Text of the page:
metacommunity, connectivity, geographically isolated wetlands, birds, hydroperiod, species-area relationship, trophic levels, landscape ecology
Metacommunity connectivity, i.e., multi-species dispersal events, is vital to metapopulation persistence in patchy landscapes. Assessments of metacommunity connectivity are not trivial. However, a relationship between trophic rank and the species-area relationship has been found in previous studies, allowing for the use of the predator species-area relationship to act as a surrogate measure of actual metacommunity connectivity of prey species in some systems. For this study, avian species were selected as they are generalist top predators within the study system. Predator species richness within geographically isolated freshwater marshes is influenced by a number of factors. I explore the relative roles of patch area, seasonality, hydroperiod, isolation, and vegetation structure on habitat use in the isolated freshwater marshes embedded within the dry prairie ecosystem of Central Florida. Predator species richness was surveyed in 50 sites for three seasons: fall 2005, winter 2005/06, and spring 2006 and the observed avian assemblage measures were subdivided into foraging guilds for analysis. Wading guild (e.g., egrets, herons, bitterns) species richness was correlated with hydroperiod and vegetation structural variables while perching guild (e.g., blackbirds, sparrows, meadowlarks) species richness was correlated with isolation, hydroperiod, and area annually. Overall predator and all guild species richness measures were also correlated with patch area for all seasons. These results suggest that while a complex mixture of patch area, hydroperiod and isolation influence habitat utilization that varies by season and at the community, guild and individual species level, the underlying predictors that define habitat use in wetlands annually includes hydroperiod, and is not exclusively patch area. Additionally, seasonal differences in predator species richness were found to be significant in some cases indicating that future avian population studies may benefit by sampling outside of the normally studied spring breeding season. Results of this study support the use of predator species richness as a suitable assay of metacommunity connectivity of prey species. Applications and implications of this approach toward future conservation efforts are discussed.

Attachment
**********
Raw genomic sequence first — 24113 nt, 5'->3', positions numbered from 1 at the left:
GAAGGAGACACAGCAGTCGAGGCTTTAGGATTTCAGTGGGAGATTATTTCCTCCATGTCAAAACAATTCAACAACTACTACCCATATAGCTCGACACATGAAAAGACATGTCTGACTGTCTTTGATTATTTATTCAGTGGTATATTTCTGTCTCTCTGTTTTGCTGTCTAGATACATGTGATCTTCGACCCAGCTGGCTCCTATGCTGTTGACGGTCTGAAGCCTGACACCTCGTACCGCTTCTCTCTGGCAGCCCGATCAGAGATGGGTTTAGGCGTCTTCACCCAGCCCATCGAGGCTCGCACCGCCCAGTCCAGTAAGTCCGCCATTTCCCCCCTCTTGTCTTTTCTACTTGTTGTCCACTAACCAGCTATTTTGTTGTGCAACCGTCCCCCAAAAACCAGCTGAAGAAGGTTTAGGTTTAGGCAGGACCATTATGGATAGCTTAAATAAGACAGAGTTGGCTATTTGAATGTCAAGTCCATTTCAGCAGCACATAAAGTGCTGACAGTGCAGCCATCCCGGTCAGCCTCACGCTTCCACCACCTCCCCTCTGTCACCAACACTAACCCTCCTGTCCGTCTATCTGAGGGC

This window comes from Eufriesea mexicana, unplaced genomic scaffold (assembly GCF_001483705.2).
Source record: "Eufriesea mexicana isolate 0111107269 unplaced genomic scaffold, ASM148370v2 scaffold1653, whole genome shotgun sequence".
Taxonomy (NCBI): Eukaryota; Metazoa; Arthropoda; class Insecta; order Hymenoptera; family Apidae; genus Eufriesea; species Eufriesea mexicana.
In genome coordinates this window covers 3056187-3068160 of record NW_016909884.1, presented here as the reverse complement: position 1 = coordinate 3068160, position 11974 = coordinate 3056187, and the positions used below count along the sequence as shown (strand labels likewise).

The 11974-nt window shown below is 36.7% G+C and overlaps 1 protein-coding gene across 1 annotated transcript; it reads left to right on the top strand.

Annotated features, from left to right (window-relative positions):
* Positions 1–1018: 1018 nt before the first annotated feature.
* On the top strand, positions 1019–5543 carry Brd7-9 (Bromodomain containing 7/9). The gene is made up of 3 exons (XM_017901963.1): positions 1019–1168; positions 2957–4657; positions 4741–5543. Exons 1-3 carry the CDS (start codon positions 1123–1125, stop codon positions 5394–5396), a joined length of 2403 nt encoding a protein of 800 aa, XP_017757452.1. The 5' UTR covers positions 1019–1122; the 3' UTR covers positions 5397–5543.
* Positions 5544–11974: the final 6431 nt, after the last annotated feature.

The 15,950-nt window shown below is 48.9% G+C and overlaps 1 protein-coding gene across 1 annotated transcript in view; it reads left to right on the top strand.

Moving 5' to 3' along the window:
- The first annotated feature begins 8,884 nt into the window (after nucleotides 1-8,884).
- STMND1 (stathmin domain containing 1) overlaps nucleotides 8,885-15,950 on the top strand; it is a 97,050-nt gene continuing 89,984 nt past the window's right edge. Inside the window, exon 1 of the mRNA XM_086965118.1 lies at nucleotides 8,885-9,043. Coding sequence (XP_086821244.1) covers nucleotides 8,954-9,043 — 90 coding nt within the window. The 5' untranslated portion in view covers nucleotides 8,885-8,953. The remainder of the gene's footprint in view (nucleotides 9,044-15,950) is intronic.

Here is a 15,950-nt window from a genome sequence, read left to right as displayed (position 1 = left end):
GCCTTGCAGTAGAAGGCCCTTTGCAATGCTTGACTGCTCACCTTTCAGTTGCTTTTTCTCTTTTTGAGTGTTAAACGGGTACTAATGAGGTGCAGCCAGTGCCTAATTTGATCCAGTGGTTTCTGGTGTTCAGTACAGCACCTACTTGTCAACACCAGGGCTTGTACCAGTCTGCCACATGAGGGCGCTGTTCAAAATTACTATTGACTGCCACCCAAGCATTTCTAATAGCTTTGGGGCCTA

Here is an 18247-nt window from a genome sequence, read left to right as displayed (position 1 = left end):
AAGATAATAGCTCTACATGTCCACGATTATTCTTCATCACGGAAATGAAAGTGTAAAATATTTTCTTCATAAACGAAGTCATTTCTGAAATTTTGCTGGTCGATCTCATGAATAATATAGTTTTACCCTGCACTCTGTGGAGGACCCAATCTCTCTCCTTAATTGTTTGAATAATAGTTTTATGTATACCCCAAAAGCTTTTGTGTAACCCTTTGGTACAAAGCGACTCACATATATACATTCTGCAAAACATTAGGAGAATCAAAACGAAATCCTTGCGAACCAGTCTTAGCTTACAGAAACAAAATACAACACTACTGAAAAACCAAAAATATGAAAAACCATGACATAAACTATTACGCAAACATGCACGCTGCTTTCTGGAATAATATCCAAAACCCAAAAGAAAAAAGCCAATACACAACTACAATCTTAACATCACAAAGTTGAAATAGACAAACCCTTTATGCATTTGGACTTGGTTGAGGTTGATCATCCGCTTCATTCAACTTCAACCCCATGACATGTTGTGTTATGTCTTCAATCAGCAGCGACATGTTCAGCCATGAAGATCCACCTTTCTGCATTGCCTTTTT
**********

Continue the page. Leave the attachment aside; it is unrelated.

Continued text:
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Master of Science (M.S.)
College of Sciences
Length of Campus-only Access
Masters Thesis (Open Access)
Rodenbeck, Brian, "Spatiotemporal Variation Of Avian Populations Within Geographically Isolated Freshwater Marshes" (2007). Electronic Theses and Dissertations, 2004-2019. 3322.